A Publication for the faculty, staff, administrators and friends of California State University, Chico
December 9, 2004 Volume 35/Number 4

New Books

James Hamilton of South Caroline by Robert TInkler





The Ascension of Authorship

James Hamilton of South Carolina by Robert Tinkler

Robert Tinkler’s recently published James Hamilton of South Carolina, Louisiana State University Press, is a biography of an important antebellum figure that is significant for its embodiment of the downfall of many plantation owners during the pre-Civil War and Civil War eras. Hamilton championed states’ interests over a strong central national government during his tenure in Congress during the 1820s. He was governor of South Carolina from 1830 until 1832 and presided over the Nullifcation Crisis of 1832.

Hamilton’s undoing began with a series of ill-advised cotton speculations that left him deeply and very publicly in debt by 1839. He desperately sought monetary relief, while alienating old allies through such acts as supporting the Compromise of 1850. To his fellow Southerners, especially plantation owners in similar straits, Hamilton became a scourge and embarrassment.

Historian James Brewer Stewart said of Tinkler’s biography, “A revealing portrayal of an incontestably important political figure. The Deep South’s transition from national to sectional politics during the early antebellum years is carefully analyzed in this fine biography of Hamilton. This is a study that commands the attention of serious students of pre-Civil War politics and those who appreciate artful biography.”

Tinkler received his Phd from the University of North Carolina, which had “an excellent archive in Southern history,” said Tinkler. He received his BA from Princeton. Tinkler’s emphasis is in antebellum and Civil War history.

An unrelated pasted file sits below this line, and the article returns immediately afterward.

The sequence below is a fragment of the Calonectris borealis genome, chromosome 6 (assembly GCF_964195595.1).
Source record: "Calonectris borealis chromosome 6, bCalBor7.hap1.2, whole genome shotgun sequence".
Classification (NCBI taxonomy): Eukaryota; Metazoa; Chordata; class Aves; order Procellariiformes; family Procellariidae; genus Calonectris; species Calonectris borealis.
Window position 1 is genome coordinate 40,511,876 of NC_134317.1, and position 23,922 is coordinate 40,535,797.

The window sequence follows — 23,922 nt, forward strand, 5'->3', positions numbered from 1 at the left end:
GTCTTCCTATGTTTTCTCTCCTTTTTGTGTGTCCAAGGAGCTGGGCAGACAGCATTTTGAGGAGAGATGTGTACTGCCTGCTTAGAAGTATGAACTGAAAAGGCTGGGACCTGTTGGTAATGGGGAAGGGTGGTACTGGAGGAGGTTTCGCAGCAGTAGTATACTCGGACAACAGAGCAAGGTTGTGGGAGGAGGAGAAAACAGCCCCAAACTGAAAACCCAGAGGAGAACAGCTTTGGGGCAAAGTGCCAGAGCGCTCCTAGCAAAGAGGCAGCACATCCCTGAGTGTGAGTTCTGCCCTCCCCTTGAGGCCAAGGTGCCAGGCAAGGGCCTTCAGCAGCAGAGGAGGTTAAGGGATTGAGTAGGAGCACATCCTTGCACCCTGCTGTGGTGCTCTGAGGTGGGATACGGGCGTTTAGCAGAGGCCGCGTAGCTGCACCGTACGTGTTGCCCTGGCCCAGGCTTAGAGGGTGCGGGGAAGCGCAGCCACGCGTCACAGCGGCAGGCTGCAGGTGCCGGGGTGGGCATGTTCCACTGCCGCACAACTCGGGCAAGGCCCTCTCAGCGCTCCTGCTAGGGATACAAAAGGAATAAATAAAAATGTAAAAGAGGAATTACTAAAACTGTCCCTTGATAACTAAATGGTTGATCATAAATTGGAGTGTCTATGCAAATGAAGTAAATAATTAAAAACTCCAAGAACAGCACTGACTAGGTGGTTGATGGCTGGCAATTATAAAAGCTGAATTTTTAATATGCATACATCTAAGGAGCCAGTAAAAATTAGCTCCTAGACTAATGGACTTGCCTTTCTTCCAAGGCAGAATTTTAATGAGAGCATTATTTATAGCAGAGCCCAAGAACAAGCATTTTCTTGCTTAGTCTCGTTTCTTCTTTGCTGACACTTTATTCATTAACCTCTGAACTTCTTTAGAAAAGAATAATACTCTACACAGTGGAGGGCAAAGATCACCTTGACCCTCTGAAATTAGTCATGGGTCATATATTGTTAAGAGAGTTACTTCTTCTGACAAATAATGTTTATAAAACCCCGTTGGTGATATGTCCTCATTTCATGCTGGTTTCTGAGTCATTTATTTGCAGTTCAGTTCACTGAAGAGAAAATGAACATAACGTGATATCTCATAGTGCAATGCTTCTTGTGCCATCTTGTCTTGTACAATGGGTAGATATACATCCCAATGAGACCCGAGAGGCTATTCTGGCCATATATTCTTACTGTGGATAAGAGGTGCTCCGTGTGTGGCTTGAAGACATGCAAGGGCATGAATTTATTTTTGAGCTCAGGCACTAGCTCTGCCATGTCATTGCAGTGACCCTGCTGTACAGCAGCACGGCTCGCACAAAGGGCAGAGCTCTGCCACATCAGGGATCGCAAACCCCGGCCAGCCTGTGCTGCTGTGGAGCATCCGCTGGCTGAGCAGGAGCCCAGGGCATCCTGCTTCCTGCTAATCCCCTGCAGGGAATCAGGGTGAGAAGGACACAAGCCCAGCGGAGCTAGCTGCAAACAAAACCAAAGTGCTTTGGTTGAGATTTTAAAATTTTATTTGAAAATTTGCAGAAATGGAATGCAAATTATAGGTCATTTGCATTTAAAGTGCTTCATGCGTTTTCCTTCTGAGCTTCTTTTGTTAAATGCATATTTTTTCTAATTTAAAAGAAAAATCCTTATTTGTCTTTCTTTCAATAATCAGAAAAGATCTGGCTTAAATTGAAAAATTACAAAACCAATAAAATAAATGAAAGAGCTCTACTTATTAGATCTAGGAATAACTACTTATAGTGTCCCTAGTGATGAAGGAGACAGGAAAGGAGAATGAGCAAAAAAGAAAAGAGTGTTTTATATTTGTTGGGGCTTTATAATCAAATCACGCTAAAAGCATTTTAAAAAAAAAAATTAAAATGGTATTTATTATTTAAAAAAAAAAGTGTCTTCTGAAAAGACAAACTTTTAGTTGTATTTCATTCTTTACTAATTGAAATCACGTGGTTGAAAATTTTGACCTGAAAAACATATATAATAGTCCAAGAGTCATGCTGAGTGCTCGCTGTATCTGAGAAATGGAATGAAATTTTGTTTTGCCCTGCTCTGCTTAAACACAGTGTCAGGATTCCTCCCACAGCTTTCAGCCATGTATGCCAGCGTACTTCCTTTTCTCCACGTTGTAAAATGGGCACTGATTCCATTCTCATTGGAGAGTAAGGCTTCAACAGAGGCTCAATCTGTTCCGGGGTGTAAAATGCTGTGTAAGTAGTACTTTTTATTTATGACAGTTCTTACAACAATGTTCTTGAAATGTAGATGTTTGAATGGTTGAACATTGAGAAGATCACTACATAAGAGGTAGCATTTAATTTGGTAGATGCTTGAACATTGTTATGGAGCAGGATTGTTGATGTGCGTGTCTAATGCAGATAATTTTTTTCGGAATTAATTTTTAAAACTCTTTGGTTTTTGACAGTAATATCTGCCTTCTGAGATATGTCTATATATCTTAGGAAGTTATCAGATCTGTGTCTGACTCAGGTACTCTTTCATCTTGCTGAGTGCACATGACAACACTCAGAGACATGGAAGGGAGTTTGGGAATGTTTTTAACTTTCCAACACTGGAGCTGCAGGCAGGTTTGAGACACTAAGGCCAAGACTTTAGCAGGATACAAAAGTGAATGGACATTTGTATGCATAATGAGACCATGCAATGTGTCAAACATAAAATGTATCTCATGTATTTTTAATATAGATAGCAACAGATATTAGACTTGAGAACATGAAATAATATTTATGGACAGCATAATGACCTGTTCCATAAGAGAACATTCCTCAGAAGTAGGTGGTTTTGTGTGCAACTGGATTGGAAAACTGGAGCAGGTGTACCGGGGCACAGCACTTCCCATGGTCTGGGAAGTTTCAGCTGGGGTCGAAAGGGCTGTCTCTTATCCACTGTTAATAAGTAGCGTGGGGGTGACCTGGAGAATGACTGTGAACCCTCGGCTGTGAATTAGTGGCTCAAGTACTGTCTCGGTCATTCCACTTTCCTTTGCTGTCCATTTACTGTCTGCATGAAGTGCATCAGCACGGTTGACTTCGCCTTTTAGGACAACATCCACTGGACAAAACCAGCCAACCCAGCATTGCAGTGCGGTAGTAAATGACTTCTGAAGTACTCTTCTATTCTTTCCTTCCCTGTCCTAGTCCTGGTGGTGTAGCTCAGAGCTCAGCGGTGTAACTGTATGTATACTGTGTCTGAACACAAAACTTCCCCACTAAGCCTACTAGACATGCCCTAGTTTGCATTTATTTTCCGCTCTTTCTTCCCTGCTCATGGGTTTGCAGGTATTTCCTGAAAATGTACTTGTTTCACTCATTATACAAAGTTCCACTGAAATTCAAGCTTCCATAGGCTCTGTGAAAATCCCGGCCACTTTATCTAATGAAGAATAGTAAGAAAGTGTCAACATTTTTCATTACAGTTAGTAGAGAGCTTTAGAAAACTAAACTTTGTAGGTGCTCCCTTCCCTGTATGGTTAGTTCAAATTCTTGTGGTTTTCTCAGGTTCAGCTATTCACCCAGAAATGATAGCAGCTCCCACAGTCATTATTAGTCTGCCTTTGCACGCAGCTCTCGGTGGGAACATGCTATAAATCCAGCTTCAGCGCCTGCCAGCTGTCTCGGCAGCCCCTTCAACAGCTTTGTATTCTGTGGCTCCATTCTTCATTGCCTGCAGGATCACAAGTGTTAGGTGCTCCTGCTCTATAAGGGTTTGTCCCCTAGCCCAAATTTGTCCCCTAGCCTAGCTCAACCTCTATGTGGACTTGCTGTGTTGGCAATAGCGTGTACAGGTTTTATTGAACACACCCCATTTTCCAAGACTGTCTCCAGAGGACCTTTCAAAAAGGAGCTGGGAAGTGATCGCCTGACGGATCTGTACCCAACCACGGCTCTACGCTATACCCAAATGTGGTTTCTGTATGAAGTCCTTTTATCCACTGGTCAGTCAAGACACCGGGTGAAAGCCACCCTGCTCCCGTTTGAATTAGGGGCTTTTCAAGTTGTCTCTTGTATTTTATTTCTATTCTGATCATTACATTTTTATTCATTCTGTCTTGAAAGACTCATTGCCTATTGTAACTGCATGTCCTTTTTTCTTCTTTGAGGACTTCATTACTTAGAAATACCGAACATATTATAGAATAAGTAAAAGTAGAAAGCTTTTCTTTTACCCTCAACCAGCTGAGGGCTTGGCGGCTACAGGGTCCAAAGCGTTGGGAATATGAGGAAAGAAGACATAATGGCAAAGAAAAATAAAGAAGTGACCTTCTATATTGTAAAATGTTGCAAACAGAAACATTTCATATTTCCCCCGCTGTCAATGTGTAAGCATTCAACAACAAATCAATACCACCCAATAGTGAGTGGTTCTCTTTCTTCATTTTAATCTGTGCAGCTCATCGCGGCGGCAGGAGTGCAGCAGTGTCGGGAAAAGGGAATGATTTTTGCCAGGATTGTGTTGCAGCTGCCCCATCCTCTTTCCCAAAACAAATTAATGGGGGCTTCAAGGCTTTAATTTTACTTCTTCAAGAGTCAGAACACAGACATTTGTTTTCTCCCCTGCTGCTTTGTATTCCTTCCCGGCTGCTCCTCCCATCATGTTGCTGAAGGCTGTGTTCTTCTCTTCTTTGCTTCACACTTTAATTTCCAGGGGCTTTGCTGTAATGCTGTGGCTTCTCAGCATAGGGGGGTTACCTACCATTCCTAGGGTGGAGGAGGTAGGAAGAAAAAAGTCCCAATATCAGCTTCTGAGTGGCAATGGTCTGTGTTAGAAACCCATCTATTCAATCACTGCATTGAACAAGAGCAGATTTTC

The Ascension of Authorship by Jed Wyrick

Jed Wyrick’s The Ascension of Authorship: Attribution and Canon Formation in Jewish, Hellenistic, and Christian Traditions has been published in both hardback and paperback versions by Harvard Studies in Comparative Literature. The book traces the history of the idea of the author in the ancient world, beginning with the attribution practices of Second Temple and Rabbinic Judaism.

Wyrick asks such questions as “When did people begin thinking the bible was inspired?” and “How and why were specific authors attached to specific texts?” Authorship was thought of completely differently in the ancient world than it is now. In the Second Temple, documents were kept archived, with only a few scholars having access to preserve the idea of legitimacy of the texts (there was great concern that false text or non-orthodox text might be added). For ancient Greeks, there were no archives, but authorship was often ascribed in terms of the stature of the piece. For example, one way of establishing the authority of a text was to judge the name of the author that was attached to it.

Wyrick’s work is an investigation of historical principles for determining authorship and for regulating the formation and solidification of canons. His premise for the book is “authorship is the product of an historical development featuring cultures with completely opposing views on the nature of the individual and value of the writer.”

Wyrick, an assistant professor of Religious Studies since fall 1999, was born in Poughkeepsie, New York. He received his BA from Brandeis University in Classics (Greek and Latin literature) in 1990, and his PhD from Harvard University in Comparative Literature (specializing in ancient Greek, Hebrew, and Yiddish literature) in 1999.



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